All terms and conditions of employment will remain in force during SPL, and the employee remain entitled to receive all contractual benefits, except for salary/remuneration.
Annual leave entitlement will continue to accrue at the normal rate.
For employees who are a member of a pension scheme, employers are required to make employer pension contributions during any period of paid SPL, based on normal salary, in accordance with the pension scheme rules. Any employee contributions will be based on the amount of any ShPP the employee receives.
Employers are entitled to maintain reasonable contact with employees on SPL. This may be to discuss plan for return to work or to update on any developments at work during the absence.
During a period of SPL, an employee may agree to work for up to a maximum of twenty days without that work bringing SPL to an end and without loss of a week’s ShPP. These are known as ‘keeping in touch’ (KIT) days. See Parental Leave and Pay Factsheet [FS23.02] for more information.
In relation to redundancy generally, see Redundancy Overview [FS8.01].
If a redundancy situation arises, an employee on SPL has the same rights in terms of an offer of suitable alternative employment as those employees on maternity or adoption leave. See Maternity Leave and Pay Factsheet [FS11.02] for further details.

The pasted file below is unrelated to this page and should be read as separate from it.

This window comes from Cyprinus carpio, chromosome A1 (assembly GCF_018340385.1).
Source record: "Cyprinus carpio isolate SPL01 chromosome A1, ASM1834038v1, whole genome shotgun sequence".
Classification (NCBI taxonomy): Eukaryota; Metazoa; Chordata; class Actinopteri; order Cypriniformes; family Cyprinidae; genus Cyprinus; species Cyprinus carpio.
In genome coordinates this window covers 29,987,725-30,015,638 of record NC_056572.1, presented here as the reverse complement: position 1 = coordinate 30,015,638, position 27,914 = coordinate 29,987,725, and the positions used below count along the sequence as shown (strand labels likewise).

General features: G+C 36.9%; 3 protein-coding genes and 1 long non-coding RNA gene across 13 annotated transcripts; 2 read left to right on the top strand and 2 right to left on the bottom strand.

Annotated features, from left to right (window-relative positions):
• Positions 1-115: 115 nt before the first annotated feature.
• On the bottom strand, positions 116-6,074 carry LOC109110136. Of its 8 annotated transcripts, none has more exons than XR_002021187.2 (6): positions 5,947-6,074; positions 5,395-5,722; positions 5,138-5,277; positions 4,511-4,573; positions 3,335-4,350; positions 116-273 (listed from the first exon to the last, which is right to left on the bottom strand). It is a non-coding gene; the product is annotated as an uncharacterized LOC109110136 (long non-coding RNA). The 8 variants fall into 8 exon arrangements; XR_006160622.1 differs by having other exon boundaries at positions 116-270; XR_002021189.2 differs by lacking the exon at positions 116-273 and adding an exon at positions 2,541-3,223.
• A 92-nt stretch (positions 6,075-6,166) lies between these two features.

Employees on SPL have the right to return to the same job for which they were employed prior to taking SPL and on the same terms and conditions of employment if they have taken no more than 26 weeks of leave, whether this comprised of maternity leave or adoption leave or SPL. Employees who return to work after a longer period of absence also have the right to return to the same job, or where this is not reasonably practicable, to another job which is suitable and appropriate, on no less favourable terms and conditions.